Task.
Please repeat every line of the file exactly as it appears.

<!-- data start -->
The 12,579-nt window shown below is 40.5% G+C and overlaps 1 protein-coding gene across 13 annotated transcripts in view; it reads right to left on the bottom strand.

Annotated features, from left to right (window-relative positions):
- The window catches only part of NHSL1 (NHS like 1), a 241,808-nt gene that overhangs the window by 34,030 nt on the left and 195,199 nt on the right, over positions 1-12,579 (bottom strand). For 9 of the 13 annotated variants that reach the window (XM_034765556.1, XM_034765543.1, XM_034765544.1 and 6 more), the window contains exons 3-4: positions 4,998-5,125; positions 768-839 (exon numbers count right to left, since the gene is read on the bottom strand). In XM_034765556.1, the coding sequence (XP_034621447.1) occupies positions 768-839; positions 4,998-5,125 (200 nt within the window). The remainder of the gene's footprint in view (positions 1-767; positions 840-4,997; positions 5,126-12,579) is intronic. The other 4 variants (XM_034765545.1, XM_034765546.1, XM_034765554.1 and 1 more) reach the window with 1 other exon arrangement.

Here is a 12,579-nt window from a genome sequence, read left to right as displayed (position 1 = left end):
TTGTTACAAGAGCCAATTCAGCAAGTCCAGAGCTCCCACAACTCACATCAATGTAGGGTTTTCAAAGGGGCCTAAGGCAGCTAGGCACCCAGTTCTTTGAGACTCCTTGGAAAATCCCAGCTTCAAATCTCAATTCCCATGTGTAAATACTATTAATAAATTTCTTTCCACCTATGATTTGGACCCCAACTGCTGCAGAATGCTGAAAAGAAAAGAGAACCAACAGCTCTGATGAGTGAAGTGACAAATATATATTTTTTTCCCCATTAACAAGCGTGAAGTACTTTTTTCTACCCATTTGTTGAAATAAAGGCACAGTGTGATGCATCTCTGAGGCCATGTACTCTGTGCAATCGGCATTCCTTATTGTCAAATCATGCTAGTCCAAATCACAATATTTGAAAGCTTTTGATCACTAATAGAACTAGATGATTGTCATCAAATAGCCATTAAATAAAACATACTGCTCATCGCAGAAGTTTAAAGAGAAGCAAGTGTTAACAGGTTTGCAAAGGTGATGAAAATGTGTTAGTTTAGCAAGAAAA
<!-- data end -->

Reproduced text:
The 12,579-nt window shown below is 40.5% G+C and overlaps 1 protein-coding gene across 13 annotated transcripts in view; it reads right to left on the bottom strand.

Annotated features, from left to right (window-relative positions):
- The window catches only part of NHSL1 (NHS like 1), a 241,808-nt gene that overhangs the window by 34,030 nt on the left and 195,199 nt on the right, over positions 1-12,579 (bottom strand). For 9 of the 13 annotated variants that reach the window (XM_034765556.1, XM_034765543.1, XM_034765544.1 and 6 more), the window contains exons 3-4: positions 4,998-5,125; positions 768-839 (exon numbers count right to left, since the gene is read on the bottom strand). In XM_034765556.1, the coding sequence (XP_034621447.1) occupies positions 768-839; positions 4,998-5,125 (200 nt within the window). The remainder of the gene's footprint in view (positions 1-767; positions 840-4,997; positions 5,126-12,579) is intronic. The other 4 variants (XM_034765545.1, XM_034765546.1, XM_034765554.1 and 1 more) reach the window with 1 other exon arrangement.

Here is a 12,579-nt window from a genome sequence, read left to right as displayed (position 1 = left end):
TTGTTACAAGAGCCAATTCAGCAAGTCCAGAGCTCCCACAACTCACATCAATGTAGGGTTTTCAAAGGGGCCTAAGGCAGCTAGGCACCCAGTTCTTTGAGACTCCTTGGAAAATCCCAGCTTCAAATCTCAATTCCCATGTGTAAATACTATTAATAAATTTCTTTCCACCTATGATTTGGACCCCAACTGCTGCAGAATGCTGAAAAGAAAAGAGAACCAACAGCTCTGATGAGTGAAGTGACAAATATATATTTTTTTCCCCATTAACAAGCGTGAAGTACTTTTTTCTACCCATTTGTTGAAATAAAGGCACAGTGTGATGCATCTCTGAGGCCATGTACTCTGTGCAATCGGCATTCCTTATTGTCAAATCATGCTAGTCCAAATCACAATATTTGAAAGCTTTTGATCACTAATAGAACTAGATGATTGTCATCAAATAGCCATTAAATAAAACATACTGCTCATCGCAGAAGTTTAAAGAGAAGCAAGTGTTAACAGGTTTGCAAAGGTGATGAAAATGTGTTAGTTTAGCAAGAAAA